by Chris Potter
Today is the second Friday before the mayoral election -- a critical day for those tracking election spending in this year's mayoral race. I'll have updates throughout the day as reports come in, but a couple trends are already apparent.
The effect of lifting campaign-finance limits in the mayoral race is already becoming apparent. While a full campaign-finance report is still pending, Jack Wagner has filed a supplemental report just covering that past few days of activity. And some of those contributions would have exceeded the campaign-finance limits which a judge tossed out last month. In just the past four days, Wagner has pulled in more than $58,000, thanks to a handful of big-dollar contributions led by the law firm of Reed Smith (which gave him $10,000) and a PAC linked to Operating Engineers Local #66 (which gave $15,000). Those would have been big sums in any election cycle, but are especially notable given that they would have been barred under the rules previously in effect.
Mayor Luke Ravenstahl is using a multipronged strategy to take out his nemesis, City Councilor Bill Peduto. As our friends at Early Returns were the first to report, Ravenstahl's own campaign committee has not been idle since the mayor decided to drop out of his re-election bid. He has directed $151,000 to the "Committee for a Better Pittsburgh" -- which as we all know has been airing anti-Peduto ads on TV. He has also given $10,000 to Jake Wheatley, the black candidate in the race. In mayoral debates, Wheatley has often been more likely to attack Peduto than Wagner -- the dynamic was in play at yesterday's KDKA Radio debate. In a recent interview with City Paper Wheatley acknowledged that he'd been more critical of Peduto, but chalked that up to the fact that he had more first-hand knowledge of Peduto's record and claims, whereas Wagner had been working as auditor general for nearly a decade.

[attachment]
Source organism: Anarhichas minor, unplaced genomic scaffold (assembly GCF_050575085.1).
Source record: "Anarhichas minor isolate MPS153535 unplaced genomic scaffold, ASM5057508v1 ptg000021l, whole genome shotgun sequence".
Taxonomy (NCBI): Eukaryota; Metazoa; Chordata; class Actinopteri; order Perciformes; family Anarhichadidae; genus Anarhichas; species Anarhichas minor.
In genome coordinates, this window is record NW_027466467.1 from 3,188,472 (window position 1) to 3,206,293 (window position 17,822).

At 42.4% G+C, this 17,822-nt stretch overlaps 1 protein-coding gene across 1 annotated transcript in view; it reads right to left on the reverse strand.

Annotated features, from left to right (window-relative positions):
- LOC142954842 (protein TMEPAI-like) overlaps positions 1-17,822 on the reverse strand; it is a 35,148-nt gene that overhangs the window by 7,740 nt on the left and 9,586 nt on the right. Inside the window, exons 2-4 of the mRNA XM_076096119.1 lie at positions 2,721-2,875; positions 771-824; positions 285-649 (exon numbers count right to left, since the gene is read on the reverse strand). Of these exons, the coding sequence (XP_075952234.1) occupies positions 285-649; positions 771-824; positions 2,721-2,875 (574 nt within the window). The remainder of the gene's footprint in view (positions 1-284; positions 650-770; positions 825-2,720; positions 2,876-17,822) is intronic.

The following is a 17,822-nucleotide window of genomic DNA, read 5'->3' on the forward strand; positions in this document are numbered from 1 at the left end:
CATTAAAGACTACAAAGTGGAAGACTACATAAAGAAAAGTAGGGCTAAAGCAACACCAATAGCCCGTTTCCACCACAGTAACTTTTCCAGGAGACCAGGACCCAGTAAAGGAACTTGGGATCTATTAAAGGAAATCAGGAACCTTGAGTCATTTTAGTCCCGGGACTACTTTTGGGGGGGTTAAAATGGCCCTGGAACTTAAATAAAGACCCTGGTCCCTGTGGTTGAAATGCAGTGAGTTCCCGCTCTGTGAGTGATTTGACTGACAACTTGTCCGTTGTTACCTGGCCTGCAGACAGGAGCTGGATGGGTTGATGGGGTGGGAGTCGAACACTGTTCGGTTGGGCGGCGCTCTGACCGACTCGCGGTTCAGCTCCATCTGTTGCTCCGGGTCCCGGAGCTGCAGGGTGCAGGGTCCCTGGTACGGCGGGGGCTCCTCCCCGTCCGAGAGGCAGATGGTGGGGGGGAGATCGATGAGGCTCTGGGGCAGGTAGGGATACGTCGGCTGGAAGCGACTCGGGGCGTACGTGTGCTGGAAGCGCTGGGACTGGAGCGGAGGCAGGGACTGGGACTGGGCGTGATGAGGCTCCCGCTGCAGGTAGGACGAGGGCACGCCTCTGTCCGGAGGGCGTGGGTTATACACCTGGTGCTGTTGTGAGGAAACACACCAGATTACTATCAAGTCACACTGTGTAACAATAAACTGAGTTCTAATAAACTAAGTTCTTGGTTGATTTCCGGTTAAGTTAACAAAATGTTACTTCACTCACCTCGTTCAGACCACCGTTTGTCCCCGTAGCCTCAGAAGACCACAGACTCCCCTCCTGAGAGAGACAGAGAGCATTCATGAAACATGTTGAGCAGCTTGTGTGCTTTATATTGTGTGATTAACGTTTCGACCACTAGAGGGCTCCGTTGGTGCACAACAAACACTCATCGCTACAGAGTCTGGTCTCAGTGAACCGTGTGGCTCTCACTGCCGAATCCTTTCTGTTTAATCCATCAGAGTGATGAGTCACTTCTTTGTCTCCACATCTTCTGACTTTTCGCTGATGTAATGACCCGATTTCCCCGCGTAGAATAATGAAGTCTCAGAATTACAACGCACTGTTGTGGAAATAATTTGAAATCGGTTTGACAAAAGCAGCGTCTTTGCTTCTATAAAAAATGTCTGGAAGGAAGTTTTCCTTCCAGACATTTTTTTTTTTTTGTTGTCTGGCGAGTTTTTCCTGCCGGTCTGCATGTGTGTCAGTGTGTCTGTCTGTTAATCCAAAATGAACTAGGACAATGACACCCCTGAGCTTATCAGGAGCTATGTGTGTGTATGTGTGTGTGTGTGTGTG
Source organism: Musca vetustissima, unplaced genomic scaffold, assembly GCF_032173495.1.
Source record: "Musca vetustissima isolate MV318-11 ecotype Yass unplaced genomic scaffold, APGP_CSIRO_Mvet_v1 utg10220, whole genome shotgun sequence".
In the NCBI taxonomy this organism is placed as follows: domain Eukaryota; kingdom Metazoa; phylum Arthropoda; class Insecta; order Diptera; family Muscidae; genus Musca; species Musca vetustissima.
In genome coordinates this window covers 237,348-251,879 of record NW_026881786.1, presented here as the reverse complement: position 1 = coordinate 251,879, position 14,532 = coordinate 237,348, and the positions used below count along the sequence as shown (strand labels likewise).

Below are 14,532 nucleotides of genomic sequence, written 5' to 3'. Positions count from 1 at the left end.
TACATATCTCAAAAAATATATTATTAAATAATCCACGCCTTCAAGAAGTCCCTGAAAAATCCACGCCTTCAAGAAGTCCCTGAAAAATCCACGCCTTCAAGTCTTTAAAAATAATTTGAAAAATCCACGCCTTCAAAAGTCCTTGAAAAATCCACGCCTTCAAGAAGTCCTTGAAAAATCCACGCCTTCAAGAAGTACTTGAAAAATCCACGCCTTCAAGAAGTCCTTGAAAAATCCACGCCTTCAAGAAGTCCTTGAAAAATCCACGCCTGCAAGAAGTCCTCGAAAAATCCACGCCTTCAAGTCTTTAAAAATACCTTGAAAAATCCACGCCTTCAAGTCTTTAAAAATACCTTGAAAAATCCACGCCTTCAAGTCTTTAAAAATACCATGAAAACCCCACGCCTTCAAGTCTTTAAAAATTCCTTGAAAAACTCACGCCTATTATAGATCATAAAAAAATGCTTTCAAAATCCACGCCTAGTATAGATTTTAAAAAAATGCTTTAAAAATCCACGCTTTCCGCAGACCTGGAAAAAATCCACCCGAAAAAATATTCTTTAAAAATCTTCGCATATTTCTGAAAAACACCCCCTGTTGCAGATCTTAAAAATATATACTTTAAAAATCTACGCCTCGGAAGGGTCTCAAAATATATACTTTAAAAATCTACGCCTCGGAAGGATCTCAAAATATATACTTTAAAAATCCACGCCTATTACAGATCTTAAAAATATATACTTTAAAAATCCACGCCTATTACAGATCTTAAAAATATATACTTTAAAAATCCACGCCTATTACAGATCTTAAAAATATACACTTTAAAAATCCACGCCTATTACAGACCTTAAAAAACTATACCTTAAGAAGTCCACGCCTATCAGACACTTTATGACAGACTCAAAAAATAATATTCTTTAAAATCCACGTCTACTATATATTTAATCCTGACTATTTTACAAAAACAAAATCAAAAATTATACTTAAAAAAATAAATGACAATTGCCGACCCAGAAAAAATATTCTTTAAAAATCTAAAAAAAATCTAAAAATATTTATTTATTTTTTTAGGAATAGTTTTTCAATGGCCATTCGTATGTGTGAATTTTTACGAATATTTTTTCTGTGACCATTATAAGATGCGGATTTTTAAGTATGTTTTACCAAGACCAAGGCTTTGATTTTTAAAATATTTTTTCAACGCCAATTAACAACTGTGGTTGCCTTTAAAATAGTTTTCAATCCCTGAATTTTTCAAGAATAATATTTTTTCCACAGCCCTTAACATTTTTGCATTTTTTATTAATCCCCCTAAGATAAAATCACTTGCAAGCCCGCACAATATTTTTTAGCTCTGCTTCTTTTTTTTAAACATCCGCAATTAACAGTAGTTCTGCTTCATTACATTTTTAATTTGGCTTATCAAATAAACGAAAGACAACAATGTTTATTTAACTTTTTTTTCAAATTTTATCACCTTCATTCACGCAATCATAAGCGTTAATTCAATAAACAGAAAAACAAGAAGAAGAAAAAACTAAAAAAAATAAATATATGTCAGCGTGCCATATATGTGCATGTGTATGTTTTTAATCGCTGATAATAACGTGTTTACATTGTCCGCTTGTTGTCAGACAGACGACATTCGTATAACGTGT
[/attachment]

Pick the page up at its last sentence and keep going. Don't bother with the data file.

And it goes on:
Ravenstahl has not contributed to Wagner directly ... but arguably, maybe he doesn't need to. And his activity might take other forms as well. In mid-April -- more than a month after he dropped out -- his campaign reported spending $19,000 on polling, though this may have been a final payment for polling done pre-dropout (Ravenstahl had paid the same firm prior to his withdrawal).
One final wrinkle: If you're checking the county website to see reports from the Committee for a Better Pittsburgh itself, you may be disappointed. That committee is registered with the state, which means that while a committee CAN file a "courtesy" report locally, it's only REQUIRED to file in Harrisburg. Since the state is notoriously slow about putting that stuff online, hopefully one of our larger media brethren -- one with a presence in Harrisburg -- will dig up the report if need be. UPDATE: I've now heard conflicting information about this requirement, so we'll see.